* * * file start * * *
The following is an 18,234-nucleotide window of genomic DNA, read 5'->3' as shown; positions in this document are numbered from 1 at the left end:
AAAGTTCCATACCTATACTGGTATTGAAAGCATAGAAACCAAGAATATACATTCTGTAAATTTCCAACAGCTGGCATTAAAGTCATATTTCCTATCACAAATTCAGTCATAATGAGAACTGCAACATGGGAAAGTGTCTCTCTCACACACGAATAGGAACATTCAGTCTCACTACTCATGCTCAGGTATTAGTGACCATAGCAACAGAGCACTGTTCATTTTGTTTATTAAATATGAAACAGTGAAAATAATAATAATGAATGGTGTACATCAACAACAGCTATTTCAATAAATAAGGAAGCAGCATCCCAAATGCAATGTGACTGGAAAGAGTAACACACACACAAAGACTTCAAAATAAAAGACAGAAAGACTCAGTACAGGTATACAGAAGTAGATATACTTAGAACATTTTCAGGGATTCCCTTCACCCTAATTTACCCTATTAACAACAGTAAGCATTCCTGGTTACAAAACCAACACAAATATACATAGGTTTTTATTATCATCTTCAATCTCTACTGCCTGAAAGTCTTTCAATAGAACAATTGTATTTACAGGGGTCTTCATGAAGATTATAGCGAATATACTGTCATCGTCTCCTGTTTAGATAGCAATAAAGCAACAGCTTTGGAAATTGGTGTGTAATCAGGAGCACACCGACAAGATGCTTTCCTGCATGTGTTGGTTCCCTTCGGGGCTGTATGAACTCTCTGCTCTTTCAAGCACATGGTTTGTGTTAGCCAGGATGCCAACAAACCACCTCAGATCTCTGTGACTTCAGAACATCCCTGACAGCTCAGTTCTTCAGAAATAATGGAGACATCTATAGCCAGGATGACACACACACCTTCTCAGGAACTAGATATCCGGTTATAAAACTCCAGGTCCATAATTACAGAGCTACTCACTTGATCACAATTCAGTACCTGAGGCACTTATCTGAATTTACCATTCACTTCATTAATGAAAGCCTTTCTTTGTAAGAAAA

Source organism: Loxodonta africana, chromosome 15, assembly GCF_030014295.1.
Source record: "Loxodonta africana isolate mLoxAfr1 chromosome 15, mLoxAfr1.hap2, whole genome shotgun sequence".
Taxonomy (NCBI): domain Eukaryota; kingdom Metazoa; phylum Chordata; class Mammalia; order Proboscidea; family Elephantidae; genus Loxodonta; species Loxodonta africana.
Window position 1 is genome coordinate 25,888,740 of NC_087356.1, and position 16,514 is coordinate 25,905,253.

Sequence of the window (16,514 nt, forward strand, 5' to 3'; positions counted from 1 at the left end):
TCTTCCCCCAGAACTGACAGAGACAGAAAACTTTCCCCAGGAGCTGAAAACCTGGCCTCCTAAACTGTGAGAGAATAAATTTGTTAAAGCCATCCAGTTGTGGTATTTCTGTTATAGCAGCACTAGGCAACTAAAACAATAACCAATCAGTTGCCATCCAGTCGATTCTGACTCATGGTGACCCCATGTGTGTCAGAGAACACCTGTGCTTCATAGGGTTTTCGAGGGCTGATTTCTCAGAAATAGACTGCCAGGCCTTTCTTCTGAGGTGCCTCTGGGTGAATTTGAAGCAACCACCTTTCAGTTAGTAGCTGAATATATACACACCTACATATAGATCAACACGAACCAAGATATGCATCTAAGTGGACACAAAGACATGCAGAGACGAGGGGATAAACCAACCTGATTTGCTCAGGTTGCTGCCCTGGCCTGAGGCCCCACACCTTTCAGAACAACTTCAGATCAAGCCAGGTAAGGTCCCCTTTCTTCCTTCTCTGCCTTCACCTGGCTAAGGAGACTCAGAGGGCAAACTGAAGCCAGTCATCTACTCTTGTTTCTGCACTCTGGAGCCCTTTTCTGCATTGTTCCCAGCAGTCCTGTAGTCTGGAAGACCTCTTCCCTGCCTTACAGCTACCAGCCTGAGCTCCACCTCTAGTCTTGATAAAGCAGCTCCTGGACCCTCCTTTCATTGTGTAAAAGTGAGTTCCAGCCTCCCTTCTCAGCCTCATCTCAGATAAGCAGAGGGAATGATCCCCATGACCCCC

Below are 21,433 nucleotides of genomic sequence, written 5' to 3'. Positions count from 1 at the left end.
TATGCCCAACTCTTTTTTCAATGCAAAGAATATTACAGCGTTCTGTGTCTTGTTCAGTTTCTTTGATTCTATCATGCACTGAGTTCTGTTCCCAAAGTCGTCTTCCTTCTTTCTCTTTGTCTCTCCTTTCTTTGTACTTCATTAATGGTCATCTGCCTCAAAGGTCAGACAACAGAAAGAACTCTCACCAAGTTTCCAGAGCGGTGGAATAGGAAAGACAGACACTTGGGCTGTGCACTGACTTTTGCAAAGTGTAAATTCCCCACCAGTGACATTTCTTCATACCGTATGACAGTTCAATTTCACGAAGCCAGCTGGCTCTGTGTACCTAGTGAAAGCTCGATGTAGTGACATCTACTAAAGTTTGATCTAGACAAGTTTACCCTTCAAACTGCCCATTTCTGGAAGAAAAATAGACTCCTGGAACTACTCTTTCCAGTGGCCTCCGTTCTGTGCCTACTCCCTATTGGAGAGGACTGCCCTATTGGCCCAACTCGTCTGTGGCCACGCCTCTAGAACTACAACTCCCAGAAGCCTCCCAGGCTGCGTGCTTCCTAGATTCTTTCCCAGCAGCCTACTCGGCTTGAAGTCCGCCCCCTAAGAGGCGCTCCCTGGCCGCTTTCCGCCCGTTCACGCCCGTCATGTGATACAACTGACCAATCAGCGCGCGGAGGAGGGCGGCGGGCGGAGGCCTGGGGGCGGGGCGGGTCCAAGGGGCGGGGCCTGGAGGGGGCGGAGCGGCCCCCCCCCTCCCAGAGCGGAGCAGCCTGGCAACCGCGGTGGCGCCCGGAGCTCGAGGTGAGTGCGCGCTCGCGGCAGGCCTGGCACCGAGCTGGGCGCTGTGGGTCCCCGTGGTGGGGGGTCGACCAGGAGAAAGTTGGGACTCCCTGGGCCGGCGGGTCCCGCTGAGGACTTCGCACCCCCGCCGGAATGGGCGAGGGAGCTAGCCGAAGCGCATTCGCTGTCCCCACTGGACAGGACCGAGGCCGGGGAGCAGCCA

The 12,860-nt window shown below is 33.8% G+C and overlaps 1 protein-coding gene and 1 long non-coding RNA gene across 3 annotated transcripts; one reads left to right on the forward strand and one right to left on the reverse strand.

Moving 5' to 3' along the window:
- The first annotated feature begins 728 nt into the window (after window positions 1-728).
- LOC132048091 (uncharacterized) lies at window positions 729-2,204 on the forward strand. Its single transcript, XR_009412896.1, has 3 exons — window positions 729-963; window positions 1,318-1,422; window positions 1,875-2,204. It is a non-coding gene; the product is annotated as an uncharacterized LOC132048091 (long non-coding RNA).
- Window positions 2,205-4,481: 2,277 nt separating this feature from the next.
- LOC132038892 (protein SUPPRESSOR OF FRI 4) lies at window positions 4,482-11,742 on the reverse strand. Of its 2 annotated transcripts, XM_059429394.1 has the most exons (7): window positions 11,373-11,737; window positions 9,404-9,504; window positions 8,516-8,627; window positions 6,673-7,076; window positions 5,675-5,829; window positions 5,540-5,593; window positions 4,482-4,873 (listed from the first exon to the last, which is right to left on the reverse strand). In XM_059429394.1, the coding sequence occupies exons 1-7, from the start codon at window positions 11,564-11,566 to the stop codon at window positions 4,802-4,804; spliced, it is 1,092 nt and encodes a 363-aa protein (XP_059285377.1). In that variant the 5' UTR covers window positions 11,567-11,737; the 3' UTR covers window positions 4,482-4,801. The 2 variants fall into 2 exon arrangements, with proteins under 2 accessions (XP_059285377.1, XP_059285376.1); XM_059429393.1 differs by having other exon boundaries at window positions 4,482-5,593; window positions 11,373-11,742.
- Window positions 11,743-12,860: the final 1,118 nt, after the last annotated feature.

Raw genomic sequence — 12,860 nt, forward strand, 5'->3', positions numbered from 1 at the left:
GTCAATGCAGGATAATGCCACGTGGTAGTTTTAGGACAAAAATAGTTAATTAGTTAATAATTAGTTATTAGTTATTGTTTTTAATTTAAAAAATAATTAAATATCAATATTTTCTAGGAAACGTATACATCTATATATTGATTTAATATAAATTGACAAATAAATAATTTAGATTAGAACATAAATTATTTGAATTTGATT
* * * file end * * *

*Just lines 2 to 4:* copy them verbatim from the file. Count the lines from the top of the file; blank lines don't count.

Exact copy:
AAAGTTCCATACCTATACTGGTATTGAAAGCATAGAAACCAAGAATATACATTCTGTAAATTTCCAACAGCTGGCATTAAAGTCATATTTCCTATCACAAATTCAGTCATAATGAGAACTGCAACATGGGAAAGTGTCTCTCTCACACACGAATAGGAACATTCAGTCTCACTACTCATGCTCAGGTATTAGTGACCATAGCAACAGAGCACTGTTCATTTTGTTTATTAAATATGAAACAGTGAAAATAATAATAATGAATGGTGTACATCAACAACAGCTATTTCAATAAATAAGGAAGCAGCATCCCAAATGCAATGTGACTGGAAAGAGTAACACACACACAAAGACTTCAAAATAAAAGACAGAAAGACTCAGTACAGGTATACAGAAGTAGATATACTTAGAACATTTTCAGGGATTCCCTTCACCCTAATTTACCCTATTAACAACAGTAAGCATTCCTGGTTACAAAACCAACACAAATATACATAGGTTTTTATTATCATCTTCAATCTCTACTGCCTGAAAGTCTTTCAATAGAACAATTGTATTTACAGGGGTCTTCATGAAGATTATAGCGAATATACTGTCATCGTCTCCTGTTTAGATAGCAATAAAGCAACAGCTTTGGAAATTGGTGTGTAATCAGGAGCACACCGACAAGATGCTTTCCTGCATGTGTTGGTTCCCTTCGGGGCTGTATGAACTCTCTGCTCTTTCAAGCACATGGTTTGTGTTAGCCAGGATGCCAACAAACCACCTCAGATCTCTGTGACTTCAGAACATCCCTGACAGCTCAGTTCTTCAGAAATAATGGAGACATCTATAGCCAGGATGACACACACACCTTCTCAGGAACTAGATATCCGGTTATAAAACTCCAGGTCCATAATTACAGAGCTACTCACTTGATCACAATTCAGTACCTGAGGCACTTATCTGAATTTACCATTCACTTCATTAATGAAAGCCTTTCTTTGTAAGAAAA

Source organism: Loxodonta africana, chromosome 15, assembly GCF_030014295.1.
Source record: "Loxodonta africana isolate mLoxAfr1 chromosome 15, mLoxAfr1.hap2, whole genome shotgun sequence".